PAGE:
In Conversation with The Highway, Part I

All You Do is Who You Are

“Take your time.
Make things right.
All you do is who you are.”

– from the song “All You Do” by The Highway

Daniel Tortoledo (bass), Ted MacInnes (drums), Adam Douglass (guitar), and Griffin McMahon (keys) make up The Highway, a New York rock quartet that dives deep into the best of rock’s roots to inspire its own original psychedelic rock. They’ve recently released the single “All You Do” as a foretaste of their upcoming second album, Enter to Exit. “All You Do” is a long, strange ride, containing the dark tale of an evil deed compelled by love. Recently, all four band members took the time to answer Wanda Waterman’s questions about inspiration, influences, and the attraction of the “psychedelic.”

Which elements in your childhoods and early years pointed you toward music?
Daniel: I can’t really tell what led me into music but violin was my first instrument. I guess the sound or the shape of it drove me into discovering music.

Ted: When I was about four years old my older brother was taking guitar lessons, and I thought it would be a good idea to do the same. He pretty much shut that idea down and suggested I play drums instead. I got a drum set for Christmas, and the rest is history.

Griffin: I grew up in a house full of music ? my mom raised us on Cat Stevens, the Beatles, and James Taylor records while my dad would play heavier seventies rock, like Rory Gallagher, Thin Lizzy, and Focus records.

My three siblings all had a big influence on me as well; my brother Conor’s taste has been a massive influence?The Cure, Smashing Pumpkins, Talking Heads, Pink Floyd, Dinosaur Jr, Sonic Youth?the list goes on. I started cello and piano lessons when I was ten years old, and I knew immediately that I wanted to spend my life doing this. I studied classical organ and piano, and really love playing Bach, Chopin, and more avant-garde stuff like Messiaen just as much as I enjoy playing with The Highway and other rock projects

Adam: Music always fascinated me. I always had a song stuck in my head, and I played with toy instruments, made “guitars” from stringing rubber bands across a shoebox. It was just something I had to do.

Which elements pointed you toward psychedelic music? And how did you develop your own unique mix of genres?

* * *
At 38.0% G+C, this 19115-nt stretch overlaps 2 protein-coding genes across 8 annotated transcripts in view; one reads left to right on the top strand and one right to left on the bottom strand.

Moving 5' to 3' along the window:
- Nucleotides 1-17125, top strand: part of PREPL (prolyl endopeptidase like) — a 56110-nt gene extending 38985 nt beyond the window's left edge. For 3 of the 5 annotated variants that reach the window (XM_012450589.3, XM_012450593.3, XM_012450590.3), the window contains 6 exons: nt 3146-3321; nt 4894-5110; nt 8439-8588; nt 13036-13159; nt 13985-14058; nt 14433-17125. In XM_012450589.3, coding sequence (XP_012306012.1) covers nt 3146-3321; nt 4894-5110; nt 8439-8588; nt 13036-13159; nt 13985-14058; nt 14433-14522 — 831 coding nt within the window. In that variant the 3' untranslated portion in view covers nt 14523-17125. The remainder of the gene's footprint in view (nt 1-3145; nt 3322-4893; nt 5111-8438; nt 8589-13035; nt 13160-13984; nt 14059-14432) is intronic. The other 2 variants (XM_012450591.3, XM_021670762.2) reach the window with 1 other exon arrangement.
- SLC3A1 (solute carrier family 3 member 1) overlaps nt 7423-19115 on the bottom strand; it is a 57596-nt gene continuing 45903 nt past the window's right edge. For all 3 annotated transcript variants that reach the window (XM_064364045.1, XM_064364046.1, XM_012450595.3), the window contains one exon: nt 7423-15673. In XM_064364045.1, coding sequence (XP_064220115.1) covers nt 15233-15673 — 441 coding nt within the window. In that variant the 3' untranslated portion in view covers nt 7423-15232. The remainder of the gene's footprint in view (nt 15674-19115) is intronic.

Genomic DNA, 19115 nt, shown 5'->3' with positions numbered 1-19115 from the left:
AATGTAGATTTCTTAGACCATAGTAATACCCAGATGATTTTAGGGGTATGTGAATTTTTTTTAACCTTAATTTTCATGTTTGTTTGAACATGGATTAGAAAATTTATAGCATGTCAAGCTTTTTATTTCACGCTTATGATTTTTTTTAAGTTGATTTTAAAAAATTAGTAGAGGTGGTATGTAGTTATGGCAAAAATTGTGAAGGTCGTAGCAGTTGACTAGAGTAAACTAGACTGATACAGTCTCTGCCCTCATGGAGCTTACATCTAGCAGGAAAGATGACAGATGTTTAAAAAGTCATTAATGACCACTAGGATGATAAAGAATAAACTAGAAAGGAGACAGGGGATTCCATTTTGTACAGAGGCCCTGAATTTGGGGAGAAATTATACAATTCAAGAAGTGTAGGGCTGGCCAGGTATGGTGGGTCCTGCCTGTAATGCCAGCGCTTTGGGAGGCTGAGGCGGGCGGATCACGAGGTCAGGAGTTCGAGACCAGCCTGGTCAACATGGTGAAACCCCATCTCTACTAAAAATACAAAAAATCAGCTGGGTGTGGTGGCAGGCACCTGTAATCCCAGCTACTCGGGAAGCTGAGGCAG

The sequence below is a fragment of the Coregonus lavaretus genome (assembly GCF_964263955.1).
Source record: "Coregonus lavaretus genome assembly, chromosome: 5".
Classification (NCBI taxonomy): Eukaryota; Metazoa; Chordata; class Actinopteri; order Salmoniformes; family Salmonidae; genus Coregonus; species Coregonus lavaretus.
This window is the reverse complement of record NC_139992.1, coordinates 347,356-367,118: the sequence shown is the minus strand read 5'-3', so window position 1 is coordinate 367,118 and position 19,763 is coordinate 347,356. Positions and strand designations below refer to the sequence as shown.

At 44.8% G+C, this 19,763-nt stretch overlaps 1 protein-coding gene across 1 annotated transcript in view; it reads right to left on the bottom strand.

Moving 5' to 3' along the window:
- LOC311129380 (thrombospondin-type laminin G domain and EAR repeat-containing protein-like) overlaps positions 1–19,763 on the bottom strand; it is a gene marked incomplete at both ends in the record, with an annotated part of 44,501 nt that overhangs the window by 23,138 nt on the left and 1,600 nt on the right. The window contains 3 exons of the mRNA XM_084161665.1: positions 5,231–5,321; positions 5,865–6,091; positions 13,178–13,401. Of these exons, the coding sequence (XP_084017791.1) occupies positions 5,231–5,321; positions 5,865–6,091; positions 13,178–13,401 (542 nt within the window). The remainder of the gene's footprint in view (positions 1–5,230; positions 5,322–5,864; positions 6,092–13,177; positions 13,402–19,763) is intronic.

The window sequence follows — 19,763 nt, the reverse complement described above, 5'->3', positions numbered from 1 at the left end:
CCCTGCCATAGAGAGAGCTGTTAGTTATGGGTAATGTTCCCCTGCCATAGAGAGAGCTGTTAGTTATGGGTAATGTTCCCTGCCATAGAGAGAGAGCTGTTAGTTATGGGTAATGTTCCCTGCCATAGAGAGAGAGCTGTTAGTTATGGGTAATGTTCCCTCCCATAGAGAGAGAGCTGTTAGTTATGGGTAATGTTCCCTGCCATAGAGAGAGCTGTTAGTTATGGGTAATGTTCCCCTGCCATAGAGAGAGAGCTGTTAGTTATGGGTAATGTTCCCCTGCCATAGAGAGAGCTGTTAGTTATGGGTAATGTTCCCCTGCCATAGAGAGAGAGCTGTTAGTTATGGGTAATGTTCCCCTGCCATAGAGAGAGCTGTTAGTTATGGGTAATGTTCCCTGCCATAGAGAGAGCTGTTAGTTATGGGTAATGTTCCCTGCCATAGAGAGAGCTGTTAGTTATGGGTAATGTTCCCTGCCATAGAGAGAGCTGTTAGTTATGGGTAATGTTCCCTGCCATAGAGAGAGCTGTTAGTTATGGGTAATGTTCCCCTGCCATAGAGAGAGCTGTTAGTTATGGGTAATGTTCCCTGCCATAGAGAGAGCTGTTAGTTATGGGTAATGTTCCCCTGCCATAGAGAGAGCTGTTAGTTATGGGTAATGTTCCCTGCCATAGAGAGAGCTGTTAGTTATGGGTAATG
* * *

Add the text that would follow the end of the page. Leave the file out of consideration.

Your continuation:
Adam: Aurally, one gravitates towards different styles of music the same way some people gravitate towards different types of food. I love hamburgers and I hate coleslaw. Some people love coleslaw. I don’t know how you could hate hamburgers.

Daniel: Pretty much the idea to experiment a little more. Once you hear the word “psychedelic” You’re inclined to look for what’s behind that word, and of course the possibilities are endless. I guess the mix of genres comes about by doing this for a long time, the constant desire of solidifying what was sounding right. Also the number of musicians that have gone through this band is pretty amazing and each one of them helped in one way or another to shape things up through the years.

Ted: Psychedelic experiences themselves played a roll. I think taking an interest in psychedelic states, spirituality, the nature of reality and consciousness, things like that, is a natural thing that happens in one’s life, maybe when entering one’s twenties. Music and musical experiences are related to that, of course. The experience of watching a performance, of dancing, and especially of performing itself, is about as close to a spiritual experience as one can get without risking one’s life.

In The Doors of Perception Aldous Huxley talks about another world, an inner world or a higher consciousness sort of thing, and he suggests that we humans have always been attracted to things that point us in the direction of this world. That’s why we’re fascinated by shiny things, flashy things, shooting stars, and sunsets. And a lot of our music, whether It’s overtly psychedelic or not, tries to create that sense of wonder of the unknown which could be said to draw from that same place.

Griffin: The sixties music scene had been pretty much engrained into my body and soul by my upbringing. It only seemed natural to join forces with Daniel, Ted, and Adam. They have such a natural feel for this music.

I feel like we can read each other’s minds when we play. I really connect with them. Also, Ted is an old family friend of my cousins from Connecticut? so he’s my cousin!

(to be continued)

%d bloggers like this: